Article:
Hermelijn's style doesn't lend itself very well to the long-playing format, however. While the tracks themselves are perfectly acceptable as floor tools, full of funky bass grooves, big vocal bursts and snappy house rhythms inspired by classic Chicago and Detroit sides alternately, nothing here shows much ambition beyond straight-up ass-shaking. Over the course of a full-length album, it frankly gets a little old. Tempos rarely vary, drop-outs are as predictable as paint and distinctly anticlimactic.
There are some inspired touches to be sure: The blooping organ stabs of "Dat Na Poku" are fun and provide some levity, while opener "Burning Dub" has energy to spare and a nice bassline and "State of the House" utilizes some nifty elastic percussion and a subtle clipped hi-hat. But only the Detroit-inspired synth pads and cracking snares of "Mejiro" show anything off the normal menu, and it doesn't arrive until near the album's close. By the end of the 67-minute running time, nothing much sticks in the head.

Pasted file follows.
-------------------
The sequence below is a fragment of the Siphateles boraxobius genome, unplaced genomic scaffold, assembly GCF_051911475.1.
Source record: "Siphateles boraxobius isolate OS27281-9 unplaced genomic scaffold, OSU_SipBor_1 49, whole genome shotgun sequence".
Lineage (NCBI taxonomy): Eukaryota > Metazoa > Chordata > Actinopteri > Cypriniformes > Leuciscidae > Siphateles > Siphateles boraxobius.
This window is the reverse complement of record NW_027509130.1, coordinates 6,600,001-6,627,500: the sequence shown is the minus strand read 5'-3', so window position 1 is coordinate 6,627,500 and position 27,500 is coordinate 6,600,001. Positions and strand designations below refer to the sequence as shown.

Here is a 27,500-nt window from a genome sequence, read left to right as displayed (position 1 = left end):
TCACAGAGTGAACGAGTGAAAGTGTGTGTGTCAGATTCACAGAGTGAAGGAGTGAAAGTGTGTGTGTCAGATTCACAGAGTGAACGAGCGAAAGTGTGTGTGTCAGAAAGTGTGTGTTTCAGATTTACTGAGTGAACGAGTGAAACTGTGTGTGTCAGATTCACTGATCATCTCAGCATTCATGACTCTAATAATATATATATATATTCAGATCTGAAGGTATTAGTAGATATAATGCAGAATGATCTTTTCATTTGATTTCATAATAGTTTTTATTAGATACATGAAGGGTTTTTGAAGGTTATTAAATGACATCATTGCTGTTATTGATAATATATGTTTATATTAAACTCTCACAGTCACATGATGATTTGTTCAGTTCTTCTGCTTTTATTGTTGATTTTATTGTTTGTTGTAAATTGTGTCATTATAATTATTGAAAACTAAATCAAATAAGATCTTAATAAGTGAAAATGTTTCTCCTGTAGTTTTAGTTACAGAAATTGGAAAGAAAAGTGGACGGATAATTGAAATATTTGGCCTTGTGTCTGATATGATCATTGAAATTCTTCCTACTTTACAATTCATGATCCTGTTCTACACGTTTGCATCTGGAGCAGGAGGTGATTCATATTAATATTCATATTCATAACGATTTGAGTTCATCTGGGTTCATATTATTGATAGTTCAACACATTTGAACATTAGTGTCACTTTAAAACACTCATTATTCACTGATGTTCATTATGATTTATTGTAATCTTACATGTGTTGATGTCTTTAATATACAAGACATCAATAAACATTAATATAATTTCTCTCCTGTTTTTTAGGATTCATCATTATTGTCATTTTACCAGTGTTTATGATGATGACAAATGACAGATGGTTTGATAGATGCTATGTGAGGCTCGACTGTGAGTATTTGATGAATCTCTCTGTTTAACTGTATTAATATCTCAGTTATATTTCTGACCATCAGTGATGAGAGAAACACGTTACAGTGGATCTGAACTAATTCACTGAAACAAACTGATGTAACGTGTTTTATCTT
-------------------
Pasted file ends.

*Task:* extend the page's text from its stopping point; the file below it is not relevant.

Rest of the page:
Hermelijn is clearly playing homage to his house heroes here (there's even a "No man in the world!" vocal sample, among other old favorites in "State of the House," some of which I haven't heard in well over a decade), but there simply isn't enough variety here to justify repeat listens. Hermelijn's approach has served him well for the 12-inch format. Unfortunately, Heritage may demonstrate that best.